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Searching for meaning is often something of an impossibility for those of us who choose to live in Los Angeles, a city notorious for sucking the life out of its environmentally placated citizenry. In Cody Henderson's modern urban quagmire of a play, two friends have a devil of a time sorting it all out—and this playwright doesn't give them much help in achieving cathartic resolution. This isn't to say Henderson's voice isn't one of the most promising; quite the contrary, he tells it straight, exploring the frustrations and confusions of trying to make it through the mire of the 21st century in our majestically heartless reclaimed desert.

Kerri (Alina Phelan) is a special ed teacher who should be thrilled with her meaningful job and adoring boyfriend (Jon Beauregard), but her pervading wanderlust eventually sends her walking high into the mountains to escape her overpoweringly conflicted emotions. Her devoted friend Cynthia (Lauren Letherer) is simultaneously moving in the opposite direction, warily realizing the guy she's shagging (Darrett Sanders) might be the one to cure her vacuous program of promiscuity. As these loyal girlfriends crash into divergent lifestyle changes, their relationship begins to unravel, exposing how frighteningly little it meant beyond comfort and security. These four exceptional actors soulfully interpret Henderson's sharp contemporary dialogue, with Seth Bates emerging briefly to drive Kerri home from Angeles Crest. Bates proves inspired casting—except, as affectively as he concentrates on his passenger's plight, he shouldn't forget to keep his eyes on the road and take in whatever is beyond the windshield on the other side of the fourth wall.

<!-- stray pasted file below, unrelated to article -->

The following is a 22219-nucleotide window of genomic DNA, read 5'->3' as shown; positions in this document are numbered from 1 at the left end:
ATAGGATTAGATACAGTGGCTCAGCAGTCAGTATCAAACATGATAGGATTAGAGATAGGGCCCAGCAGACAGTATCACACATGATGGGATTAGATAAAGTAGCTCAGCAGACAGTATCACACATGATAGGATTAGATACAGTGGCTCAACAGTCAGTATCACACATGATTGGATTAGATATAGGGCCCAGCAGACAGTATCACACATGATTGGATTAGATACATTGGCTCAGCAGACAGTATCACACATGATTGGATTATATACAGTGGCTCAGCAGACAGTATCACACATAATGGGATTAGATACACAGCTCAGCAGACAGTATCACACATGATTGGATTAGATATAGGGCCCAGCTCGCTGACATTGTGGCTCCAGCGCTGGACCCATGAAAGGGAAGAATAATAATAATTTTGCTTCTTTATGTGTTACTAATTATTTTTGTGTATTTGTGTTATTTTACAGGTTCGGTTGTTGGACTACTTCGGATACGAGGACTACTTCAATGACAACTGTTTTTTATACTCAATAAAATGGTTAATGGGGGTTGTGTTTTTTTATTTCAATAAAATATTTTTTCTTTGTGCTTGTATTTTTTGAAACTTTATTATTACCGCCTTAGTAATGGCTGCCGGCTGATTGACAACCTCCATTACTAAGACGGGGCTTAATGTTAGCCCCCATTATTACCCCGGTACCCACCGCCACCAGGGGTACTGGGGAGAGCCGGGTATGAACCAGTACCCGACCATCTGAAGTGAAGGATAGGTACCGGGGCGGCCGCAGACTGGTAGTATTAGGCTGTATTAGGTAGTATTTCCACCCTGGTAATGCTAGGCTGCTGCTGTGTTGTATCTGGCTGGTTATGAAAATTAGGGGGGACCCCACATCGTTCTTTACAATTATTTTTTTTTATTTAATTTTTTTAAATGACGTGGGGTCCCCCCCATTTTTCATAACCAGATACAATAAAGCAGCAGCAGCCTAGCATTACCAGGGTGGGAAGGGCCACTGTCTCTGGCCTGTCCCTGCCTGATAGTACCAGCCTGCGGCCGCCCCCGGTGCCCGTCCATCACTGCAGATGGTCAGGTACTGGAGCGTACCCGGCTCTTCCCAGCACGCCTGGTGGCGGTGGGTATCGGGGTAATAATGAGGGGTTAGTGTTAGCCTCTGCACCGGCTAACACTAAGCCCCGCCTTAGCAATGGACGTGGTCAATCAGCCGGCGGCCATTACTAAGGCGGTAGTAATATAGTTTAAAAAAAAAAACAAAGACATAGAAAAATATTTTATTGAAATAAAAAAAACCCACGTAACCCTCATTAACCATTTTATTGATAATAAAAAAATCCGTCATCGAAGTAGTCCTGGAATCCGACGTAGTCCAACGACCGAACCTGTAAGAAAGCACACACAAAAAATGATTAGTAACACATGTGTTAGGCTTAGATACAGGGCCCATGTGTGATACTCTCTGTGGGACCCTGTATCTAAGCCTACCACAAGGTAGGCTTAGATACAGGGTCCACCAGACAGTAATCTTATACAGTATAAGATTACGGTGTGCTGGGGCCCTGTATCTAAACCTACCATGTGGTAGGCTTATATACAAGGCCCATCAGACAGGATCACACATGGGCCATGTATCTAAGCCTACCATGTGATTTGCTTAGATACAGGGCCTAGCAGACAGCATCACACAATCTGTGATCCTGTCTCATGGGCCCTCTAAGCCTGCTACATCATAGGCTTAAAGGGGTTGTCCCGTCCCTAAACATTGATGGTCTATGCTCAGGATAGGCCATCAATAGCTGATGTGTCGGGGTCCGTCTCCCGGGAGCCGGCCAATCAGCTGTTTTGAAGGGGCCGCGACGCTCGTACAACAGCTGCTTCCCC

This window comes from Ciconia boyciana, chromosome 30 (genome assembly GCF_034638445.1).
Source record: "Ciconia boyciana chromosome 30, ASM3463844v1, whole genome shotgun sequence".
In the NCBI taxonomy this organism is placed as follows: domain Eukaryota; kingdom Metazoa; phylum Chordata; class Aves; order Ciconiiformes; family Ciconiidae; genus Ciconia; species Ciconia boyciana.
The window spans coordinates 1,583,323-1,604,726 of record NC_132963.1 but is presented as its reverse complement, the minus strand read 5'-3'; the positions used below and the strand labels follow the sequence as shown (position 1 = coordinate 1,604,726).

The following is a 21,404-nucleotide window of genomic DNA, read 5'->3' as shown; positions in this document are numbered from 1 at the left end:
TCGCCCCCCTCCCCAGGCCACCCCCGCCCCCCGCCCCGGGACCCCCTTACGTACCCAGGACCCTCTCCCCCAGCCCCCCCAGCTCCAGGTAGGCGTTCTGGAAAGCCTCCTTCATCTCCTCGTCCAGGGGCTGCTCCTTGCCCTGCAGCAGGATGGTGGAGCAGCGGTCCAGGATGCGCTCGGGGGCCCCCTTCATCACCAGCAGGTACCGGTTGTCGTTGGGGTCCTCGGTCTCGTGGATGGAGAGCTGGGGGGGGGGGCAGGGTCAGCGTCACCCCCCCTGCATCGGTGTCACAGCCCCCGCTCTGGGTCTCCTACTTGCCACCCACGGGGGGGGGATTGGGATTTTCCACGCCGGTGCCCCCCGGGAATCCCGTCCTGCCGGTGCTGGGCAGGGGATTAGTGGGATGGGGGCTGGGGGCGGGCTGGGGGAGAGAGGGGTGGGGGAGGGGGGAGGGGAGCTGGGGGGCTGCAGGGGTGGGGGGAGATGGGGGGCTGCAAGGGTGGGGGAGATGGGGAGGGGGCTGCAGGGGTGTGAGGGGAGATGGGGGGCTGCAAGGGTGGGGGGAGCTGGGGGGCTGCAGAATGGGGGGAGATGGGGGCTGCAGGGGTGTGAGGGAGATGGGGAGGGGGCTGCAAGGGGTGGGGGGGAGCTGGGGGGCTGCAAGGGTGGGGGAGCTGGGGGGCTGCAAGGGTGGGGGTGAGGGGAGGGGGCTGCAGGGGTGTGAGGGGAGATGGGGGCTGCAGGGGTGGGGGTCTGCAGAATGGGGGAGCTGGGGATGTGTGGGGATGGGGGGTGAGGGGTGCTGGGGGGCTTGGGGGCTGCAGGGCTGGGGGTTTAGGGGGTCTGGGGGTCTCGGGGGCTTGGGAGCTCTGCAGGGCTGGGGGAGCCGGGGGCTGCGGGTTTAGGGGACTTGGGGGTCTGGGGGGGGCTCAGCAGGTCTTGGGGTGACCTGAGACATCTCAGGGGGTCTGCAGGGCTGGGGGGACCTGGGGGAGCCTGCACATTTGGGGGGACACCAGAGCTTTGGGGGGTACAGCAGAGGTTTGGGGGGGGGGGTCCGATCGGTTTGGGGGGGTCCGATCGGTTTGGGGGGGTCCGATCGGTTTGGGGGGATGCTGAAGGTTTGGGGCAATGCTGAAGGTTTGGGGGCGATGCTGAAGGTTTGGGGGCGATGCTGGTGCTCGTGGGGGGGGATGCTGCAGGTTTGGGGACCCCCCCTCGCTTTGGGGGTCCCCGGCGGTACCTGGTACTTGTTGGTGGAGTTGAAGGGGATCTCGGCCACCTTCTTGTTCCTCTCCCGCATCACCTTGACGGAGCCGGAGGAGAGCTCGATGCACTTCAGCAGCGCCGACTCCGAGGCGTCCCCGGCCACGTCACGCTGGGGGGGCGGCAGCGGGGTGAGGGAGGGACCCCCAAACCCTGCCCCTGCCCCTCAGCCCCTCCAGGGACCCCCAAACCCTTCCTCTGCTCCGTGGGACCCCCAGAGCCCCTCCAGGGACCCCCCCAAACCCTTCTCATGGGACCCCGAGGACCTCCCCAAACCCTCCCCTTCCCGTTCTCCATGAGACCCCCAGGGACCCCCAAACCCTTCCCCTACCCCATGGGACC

As talky as this play is, Albert Dayan's direction is surprisingly fast-paced and visually arresting, especially augmented by Barbara Lempel's whimsical set design. Using discarded junk—the perforations in the back of old computers stack to become high-rise windows, Christmas tree lights strung through the lighting instruments evoke the night sky, and a scene becomes Lake Arrowhead by pulling across a canvas backdrop with childlike outlines of trees cut into it—Lempel's imaginative constructions emerge as an equal partner in the storytelling.

"Pacific Daylight," presented by Lion's Share Productions at Theatre of NOTE, 1517 N. Cahuenga Blvd., Hollywood. Fri.-Sat. 8 p.m., Sun. 7 p.m. Jul. 2-Aug. 6. $18. (323) 856-8611.

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